|photo by Chauncey Primm|
Stillman intended to build a fashionable residence just steps from Fifth Avenue and Central Park in a very proper neighborhood. It was to be the beginning of even happier times in which to enjoy his recent retirement.
Unfortunately, it was just the opposite.
The dignified Indiana limestone mansion rose four floors over an American basement. The entrance portico, supported by paired stone Ionic columns formed a balcony at the second floor. Competing with the portico for prominence was a two-story three-sided bay capped with another carved balcony at the fourth floor.
The interiors reflected the Stillmans’ intentions to fit in with their wealthy neighbors. The Italian Renaissance reception hall was paneled in elaborately carved Santo Domingo mahogany. Fluted columns with bronzed capitals graced the entrance of the main hall, which was covered in red velvet to set off Mrs. Stillman’s collection of paintings.
A mahogany staircase with a solid bronze balustrade wound up the four floors. Red velvet covered the walls of the library, as well, with antique metal borders. Here imported Circassian walnut was used.
Fronting 78th Street was the French salon, decorated in the Louis XVI style. The walls were covered with a greenish-blue damask woven in Italy for the room. Pavanozza marble rested on satinwood woodwork.
Connected to the salon was the music room in the newly-popular Colonial Revival style.
Here rosewood pillars inlaid with brass led back to the main hall. Mullioned windows looked out to the inner court and a wide passageway led to the dining room – also Colonial Revival with antique quarters oak and a beamed ceiling.
After only a year in the house, Elizabeth Greenman Stillman died in her bedroom of pneumonia on February 20, 1901. She was 57 years old. Thomas Stillman was deeply affected by his wife’s death and soon spent much of his time in Europe, away from the house that was intended to bring the couple so much happiness.
Stillman’s two unmarried daughters, Charlotte and Mary, took over the running of the mansion.
The attorney was back in New York on November 15, 1904 when the house was the scene of the wedding of Mary to Edward S. Harkness, son of Standard Oil magnate Stephen V. Harkness. An awning was erected from the entrance to the curb under which a soft carpet was laid for the arriving guests. Policemen and detectives were posted to prevent “curious loiterers” and other detectives were inside to watch over the wedding presents of gold, silver and jewelry that were displayed on six large tables.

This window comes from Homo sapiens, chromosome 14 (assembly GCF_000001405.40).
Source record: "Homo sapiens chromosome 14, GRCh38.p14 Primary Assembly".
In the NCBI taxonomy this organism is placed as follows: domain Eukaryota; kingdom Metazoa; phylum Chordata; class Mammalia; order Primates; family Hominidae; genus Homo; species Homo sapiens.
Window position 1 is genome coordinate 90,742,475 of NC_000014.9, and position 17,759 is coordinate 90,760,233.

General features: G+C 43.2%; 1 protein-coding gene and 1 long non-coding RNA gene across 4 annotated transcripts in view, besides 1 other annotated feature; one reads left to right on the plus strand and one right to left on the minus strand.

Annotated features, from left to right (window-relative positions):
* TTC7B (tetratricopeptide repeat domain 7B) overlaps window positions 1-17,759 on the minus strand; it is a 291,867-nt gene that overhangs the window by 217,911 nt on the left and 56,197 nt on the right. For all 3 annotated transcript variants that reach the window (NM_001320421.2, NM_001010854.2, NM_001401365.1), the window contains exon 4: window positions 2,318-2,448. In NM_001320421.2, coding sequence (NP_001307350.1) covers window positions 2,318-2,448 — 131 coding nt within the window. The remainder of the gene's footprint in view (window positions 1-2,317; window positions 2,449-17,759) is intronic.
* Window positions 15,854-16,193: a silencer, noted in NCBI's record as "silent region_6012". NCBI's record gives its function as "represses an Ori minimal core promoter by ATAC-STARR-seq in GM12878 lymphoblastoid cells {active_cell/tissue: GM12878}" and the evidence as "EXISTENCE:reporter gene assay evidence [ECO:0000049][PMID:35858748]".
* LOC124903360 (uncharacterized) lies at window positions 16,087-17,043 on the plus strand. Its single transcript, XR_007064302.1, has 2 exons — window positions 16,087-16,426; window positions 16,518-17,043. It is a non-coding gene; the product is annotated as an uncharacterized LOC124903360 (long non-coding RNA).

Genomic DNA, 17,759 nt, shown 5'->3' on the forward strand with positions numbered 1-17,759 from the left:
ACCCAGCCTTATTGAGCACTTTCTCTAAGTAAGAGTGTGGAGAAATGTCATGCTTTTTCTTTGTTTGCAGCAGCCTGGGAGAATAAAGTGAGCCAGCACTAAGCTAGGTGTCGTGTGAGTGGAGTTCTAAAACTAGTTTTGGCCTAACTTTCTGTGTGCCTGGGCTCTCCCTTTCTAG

As Mary was in her bedroom dressing, a horse-drawn cart driven by an elderly black woman with a small boy alongside pulled up at the awning. Police rushed in to move the woman along.
Ignoring them, the old woman handed the reins to the little boy and bade him to move the cart down the block. The woman marched up to the front door where a liveried servant tried to stop her, with no more success than the police had had.
Thomas Stillman came to see what the commotion was, only to recognize the former servant, “Aunt Celia,” who had helped rear the children. When she became elderly, Stillman had bought her a farm in New Jersey and built her a comfortable house. Aunt Celia had no intentions of missing the wedding and had brought along two presents: a home-grown pumpkin, which Aunt Celia claimed was the largest in New Jersey, and a barrel of red apples.
The old woman was ushered, like a long-lost member of the family, upstairs to Mary’s room where she watched the young woman dress in her white chiffon gown. She then followed closely along as the wealthy socialites filed into the drawing room for the ceremony, where she wept “after the fashion of old people on joyous marriage occasions,” according to The Times.
After the wedding, the aged black woman noticed that a place of honor had been made on one of the gift tables for her offerings. Silver and gold items had been moved aside for the great orange pumpkin and the red apples. The New York Times reported that “not a guest passed out of the house without taking a last look into this most picturesque array of wedding gifts that ever decorated a fashionable New Yorker’s home.”
Tragedy came again for the family when two years later, on July 18, Stillman’s Italian chauffeur, Carsughie, was driving at a high speed near Lisieux, France and smashed into a heavy miller’s wagon. In the car was Charlotte; the attorney’s granddaughter, Elizabeth; Andrew Carnegie’s niece; and other friends.
The car, which flipped over, was demolished and Stillman was thrown into the road. He never recovered from his injuries, dying in French hospital two months later. A little over two weeks afterward, the funeral was held in drawing room of No. 9 East 78th Street.
The house that was to be the dream home of Thomas and Elizabeth Stillman was the scene of both their funerals within only six years of building it.
In December 1910 Stephen C. Clark leased the house “for a term of years” and in 1914 it was altered.
By 1946 there were apartments on all floors and an unsympathetic addition had been plopped on the roof, creating a fifth floor.
Outside, the original four floors of the Stillman House are remarkably unchanged. The elegant, tall wrought iron fencing is still in place and despite its renovation as an apartment house, the residence with an unhappy history retains its architectural dignity.